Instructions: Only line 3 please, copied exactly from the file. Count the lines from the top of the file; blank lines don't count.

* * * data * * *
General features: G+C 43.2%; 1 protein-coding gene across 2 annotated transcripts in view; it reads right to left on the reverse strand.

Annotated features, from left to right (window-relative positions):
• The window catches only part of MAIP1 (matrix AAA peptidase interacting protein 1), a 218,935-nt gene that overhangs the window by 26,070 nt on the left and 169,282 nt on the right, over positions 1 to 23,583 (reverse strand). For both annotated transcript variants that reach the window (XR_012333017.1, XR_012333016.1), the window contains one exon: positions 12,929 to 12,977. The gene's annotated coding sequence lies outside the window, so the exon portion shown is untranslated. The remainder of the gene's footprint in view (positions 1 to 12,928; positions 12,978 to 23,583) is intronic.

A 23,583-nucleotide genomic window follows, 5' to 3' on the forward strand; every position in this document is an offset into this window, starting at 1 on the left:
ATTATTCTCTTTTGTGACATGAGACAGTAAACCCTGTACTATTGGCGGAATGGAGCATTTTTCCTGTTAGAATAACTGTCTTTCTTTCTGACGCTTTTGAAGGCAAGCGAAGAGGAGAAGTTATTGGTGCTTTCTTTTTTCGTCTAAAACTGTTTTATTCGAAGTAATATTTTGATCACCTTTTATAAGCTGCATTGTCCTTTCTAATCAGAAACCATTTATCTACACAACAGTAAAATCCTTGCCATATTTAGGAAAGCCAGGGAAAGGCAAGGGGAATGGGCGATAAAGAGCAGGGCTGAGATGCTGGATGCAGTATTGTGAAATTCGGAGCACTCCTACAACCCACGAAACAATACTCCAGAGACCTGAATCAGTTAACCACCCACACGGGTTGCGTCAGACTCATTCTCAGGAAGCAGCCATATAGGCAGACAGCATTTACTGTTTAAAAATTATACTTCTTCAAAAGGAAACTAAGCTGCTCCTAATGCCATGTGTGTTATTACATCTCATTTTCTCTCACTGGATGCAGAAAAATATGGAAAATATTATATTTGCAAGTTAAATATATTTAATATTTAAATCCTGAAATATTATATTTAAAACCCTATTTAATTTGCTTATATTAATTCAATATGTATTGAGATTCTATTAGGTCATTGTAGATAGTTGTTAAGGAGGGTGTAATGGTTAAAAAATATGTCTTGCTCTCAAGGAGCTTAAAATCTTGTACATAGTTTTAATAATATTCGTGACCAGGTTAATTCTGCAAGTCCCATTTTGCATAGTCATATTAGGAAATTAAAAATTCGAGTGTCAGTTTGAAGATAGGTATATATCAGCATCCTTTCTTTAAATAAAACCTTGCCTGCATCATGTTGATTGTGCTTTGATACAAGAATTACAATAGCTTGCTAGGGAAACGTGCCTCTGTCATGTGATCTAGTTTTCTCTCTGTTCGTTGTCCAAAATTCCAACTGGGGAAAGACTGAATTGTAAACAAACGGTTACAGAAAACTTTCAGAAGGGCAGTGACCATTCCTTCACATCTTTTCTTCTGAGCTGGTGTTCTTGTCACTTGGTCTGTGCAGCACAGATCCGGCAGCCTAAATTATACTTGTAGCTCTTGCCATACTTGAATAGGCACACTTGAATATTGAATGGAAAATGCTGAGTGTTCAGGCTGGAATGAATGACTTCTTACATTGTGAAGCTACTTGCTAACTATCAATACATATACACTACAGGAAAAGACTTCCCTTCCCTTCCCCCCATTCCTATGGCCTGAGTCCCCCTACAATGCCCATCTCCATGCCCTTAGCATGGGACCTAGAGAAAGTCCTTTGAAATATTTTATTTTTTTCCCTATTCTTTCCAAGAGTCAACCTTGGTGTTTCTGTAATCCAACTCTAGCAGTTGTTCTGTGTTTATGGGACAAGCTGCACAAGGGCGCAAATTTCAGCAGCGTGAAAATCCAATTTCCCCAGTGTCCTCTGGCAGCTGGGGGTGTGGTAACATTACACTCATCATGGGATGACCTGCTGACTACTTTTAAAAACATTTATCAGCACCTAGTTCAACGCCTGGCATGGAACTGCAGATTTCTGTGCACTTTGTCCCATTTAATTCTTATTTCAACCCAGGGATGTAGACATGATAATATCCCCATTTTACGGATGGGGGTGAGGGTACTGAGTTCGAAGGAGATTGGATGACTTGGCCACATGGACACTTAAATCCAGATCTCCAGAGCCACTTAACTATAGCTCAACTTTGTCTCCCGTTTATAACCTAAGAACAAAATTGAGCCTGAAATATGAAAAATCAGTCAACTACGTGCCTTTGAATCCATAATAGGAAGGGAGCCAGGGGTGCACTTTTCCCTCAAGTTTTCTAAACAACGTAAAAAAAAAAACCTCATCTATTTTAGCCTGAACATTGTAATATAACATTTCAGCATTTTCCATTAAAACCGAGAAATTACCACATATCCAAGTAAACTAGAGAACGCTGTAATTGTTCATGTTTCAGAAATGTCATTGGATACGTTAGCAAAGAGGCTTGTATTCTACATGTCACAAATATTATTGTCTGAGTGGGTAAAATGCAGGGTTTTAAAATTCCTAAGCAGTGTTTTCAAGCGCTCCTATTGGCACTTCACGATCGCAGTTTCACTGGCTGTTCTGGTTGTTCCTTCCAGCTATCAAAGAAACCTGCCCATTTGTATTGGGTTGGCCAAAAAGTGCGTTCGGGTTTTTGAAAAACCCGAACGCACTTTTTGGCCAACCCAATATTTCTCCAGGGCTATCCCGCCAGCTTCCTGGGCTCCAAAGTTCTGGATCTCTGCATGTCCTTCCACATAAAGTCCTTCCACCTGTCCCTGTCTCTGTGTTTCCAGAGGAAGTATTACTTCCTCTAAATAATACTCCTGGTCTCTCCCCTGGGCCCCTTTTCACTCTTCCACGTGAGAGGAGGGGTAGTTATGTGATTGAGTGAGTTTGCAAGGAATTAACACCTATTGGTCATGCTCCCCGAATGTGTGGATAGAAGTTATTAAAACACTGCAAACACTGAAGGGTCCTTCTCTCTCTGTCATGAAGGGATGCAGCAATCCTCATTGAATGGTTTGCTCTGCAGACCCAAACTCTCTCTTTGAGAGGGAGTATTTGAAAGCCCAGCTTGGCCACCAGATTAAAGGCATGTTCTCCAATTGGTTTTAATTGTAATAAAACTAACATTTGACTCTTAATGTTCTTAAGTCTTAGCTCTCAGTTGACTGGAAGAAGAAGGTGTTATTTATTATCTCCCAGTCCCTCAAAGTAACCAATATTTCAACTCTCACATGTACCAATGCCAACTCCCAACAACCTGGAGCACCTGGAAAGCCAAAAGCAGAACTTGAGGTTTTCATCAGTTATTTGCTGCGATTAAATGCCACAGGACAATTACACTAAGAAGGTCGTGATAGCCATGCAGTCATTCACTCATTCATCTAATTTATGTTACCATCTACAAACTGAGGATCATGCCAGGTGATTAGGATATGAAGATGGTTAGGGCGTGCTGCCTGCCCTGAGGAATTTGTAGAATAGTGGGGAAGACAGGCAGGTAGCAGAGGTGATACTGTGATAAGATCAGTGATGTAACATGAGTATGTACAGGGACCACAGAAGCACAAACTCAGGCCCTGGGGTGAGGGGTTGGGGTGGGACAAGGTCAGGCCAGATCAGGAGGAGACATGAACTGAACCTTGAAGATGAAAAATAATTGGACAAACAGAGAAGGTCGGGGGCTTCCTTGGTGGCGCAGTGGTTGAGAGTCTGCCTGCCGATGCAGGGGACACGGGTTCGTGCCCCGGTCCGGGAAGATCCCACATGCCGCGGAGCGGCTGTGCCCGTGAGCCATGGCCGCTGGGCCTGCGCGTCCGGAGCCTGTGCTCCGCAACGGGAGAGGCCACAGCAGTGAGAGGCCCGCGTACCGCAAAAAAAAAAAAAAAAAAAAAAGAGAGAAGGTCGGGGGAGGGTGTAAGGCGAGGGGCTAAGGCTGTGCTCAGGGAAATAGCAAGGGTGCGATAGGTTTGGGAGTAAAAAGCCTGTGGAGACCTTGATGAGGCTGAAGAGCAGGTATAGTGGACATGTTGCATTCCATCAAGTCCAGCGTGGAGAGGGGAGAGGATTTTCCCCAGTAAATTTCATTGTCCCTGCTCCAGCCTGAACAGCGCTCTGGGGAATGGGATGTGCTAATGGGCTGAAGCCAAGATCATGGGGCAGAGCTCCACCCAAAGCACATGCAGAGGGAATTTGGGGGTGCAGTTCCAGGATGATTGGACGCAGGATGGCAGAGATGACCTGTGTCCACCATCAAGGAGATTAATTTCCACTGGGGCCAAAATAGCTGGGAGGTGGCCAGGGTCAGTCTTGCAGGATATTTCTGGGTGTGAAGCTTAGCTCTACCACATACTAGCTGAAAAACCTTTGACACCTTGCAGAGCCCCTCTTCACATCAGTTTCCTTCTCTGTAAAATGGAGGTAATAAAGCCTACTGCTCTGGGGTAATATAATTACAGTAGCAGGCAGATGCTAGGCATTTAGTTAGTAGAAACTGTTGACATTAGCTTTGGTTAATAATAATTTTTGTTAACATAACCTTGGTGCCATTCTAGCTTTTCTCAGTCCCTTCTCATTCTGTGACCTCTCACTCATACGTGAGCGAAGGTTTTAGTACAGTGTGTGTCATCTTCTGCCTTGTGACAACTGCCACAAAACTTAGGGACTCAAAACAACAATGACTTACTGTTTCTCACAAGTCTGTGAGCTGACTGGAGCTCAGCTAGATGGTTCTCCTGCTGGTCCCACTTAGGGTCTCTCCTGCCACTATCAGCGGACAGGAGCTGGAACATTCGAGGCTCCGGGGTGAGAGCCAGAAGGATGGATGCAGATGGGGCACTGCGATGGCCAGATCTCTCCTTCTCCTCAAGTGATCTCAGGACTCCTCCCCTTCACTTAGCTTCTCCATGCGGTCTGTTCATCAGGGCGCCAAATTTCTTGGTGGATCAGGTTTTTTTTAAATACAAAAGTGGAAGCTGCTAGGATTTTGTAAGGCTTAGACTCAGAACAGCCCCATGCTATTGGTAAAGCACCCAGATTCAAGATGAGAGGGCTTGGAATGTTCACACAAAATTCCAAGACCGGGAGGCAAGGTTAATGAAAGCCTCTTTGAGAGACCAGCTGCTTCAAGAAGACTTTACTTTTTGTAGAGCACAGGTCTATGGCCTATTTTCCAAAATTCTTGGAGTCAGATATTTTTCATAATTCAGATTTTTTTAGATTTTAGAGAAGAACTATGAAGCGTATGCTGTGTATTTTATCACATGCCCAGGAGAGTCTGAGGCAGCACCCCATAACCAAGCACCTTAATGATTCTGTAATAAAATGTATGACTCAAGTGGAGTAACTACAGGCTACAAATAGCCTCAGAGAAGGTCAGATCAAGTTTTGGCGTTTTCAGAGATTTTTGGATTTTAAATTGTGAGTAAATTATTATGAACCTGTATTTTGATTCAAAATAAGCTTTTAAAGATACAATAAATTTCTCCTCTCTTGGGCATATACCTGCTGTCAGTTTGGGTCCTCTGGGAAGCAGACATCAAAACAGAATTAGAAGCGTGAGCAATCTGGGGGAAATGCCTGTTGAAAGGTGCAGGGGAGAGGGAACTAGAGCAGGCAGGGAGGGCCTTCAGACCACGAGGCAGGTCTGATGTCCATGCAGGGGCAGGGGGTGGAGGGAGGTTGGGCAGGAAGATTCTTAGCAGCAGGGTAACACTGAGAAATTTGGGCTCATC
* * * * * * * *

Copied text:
• The window catches only part of MAIP1 (matrix AAA peptidase interacting protein 1), a 218,935-nt gene that overhangs the window by 26,070 nt on the left and 169,282 nt on the right, over positions 1 to 23,583 (reverse strand). For both annotated transcript variants that reach the window (XR_012333017.1, XR_012333016.1), the window contains one exon: positions 12,929 to 12,977. The gene's annotated coding sequence lies outside the window, so the exon portion shown is untranslated. The remainder of the gene's footprint in view (positions 1 to 12,928; positions 12,978 to 23,583) is intronic.